28.0% of the households had children under the age of 18 living with them, 42.6% were married couples living together, 10.1% had a female householder with no husband present, and 42.7% were non-families. 30.4% of all households were made up of individuals, and 7.0% had someone living alone who was 65 years of age or older. The average household size was 2.38 and the average family size was 3.02.
The city population was 21.6% under the age of 18, 7.6% from 18 to 24, 40.2% from 25 to 44, 20.9% from 45 to 64, and 9.7% who were 65 years of age or older. The median age was 35 years. For every 100 females, there were 98.6 males. For every 100 females age 18 and over, there were 96.7 males.
About 48% of the adult population has at least one college-level degree. However, this has declined in recent years as a greater number of working-class immigrants move into the city.
The median income for a household in the city was $67,214, and the median income for a family was $78,663 (these figures had risen to $70,928 and $89,285 respectively as of a 2007 estimate). Males had a median income of $52,454 versus $43,750 for females. The per capita income for the city was $34,441. About 3.2% of families and 4.8% of the population were below the poverty line, including 4.2% of those under age 18 and 8.3% of those age 65 or over.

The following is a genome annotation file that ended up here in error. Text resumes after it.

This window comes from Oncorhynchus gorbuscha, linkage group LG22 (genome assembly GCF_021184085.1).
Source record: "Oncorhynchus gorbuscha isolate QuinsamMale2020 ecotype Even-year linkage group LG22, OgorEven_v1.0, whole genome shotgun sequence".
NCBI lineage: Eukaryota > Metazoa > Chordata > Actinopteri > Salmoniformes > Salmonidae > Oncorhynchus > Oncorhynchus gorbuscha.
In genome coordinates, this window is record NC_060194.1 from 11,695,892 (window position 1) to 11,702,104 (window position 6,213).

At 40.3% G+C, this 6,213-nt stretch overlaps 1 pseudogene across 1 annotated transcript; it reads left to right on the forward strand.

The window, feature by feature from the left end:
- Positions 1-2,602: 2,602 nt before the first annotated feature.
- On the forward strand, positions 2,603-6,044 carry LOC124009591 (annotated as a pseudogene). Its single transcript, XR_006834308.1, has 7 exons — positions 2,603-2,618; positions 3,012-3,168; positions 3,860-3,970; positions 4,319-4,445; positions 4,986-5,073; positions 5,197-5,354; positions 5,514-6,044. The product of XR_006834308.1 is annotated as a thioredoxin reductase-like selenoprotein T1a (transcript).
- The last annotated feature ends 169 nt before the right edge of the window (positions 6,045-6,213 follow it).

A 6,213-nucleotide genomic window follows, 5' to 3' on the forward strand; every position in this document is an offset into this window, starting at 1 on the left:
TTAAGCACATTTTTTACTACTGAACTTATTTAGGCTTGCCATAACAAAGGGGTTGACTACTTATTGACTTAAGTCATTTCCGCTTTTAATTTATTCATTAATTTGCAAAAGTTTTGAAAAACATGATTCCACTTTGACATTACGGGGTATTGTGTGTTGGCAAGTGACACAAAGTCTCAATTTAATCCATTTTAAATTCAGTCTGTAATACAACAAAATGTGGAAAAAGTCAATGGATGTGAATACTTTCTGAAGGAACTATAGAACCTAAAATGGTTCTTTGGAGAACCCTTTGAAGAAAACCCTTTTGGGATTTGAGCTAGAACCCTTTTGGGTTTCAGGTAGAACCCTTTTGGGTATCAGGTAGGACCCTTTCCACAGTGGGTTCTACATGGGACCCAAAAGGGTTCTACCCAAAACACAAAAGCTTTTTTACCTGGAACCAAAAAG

Campbell has a Mediterranean climate, characterized by mild, wet winters and warm, dry summers.
|Climate data for Campbell, California|
|Record high °F (°C)||79
|Average high °F (°C)||58
|Average low °F (°C)||39
|Record low °F (°C)||18
|Average precipitation inches (mm)||4.94
|Source: Weather Channel |
According to the city's 2021 Comprehensive Annual Financial Report, the top employers in the city are:
|#||Employer||# of Employees|
|3||Barracuda Networks Inc.||315|
|5||Family Matters In-Home Care||210|
|6||Whole Foods Market||208|
|7||Moss Adams LLP||201|
|9||Bioreference Laboratories Inc.||170|
|10||Groupware Technology Inc.||170|
The city is represented by the city council, which internally elects a mayor and vice-mayor every calendar year. In December 2020, Liz Gibbons and Paul Resnikoff were elected mayor and vice-mayor, respectively.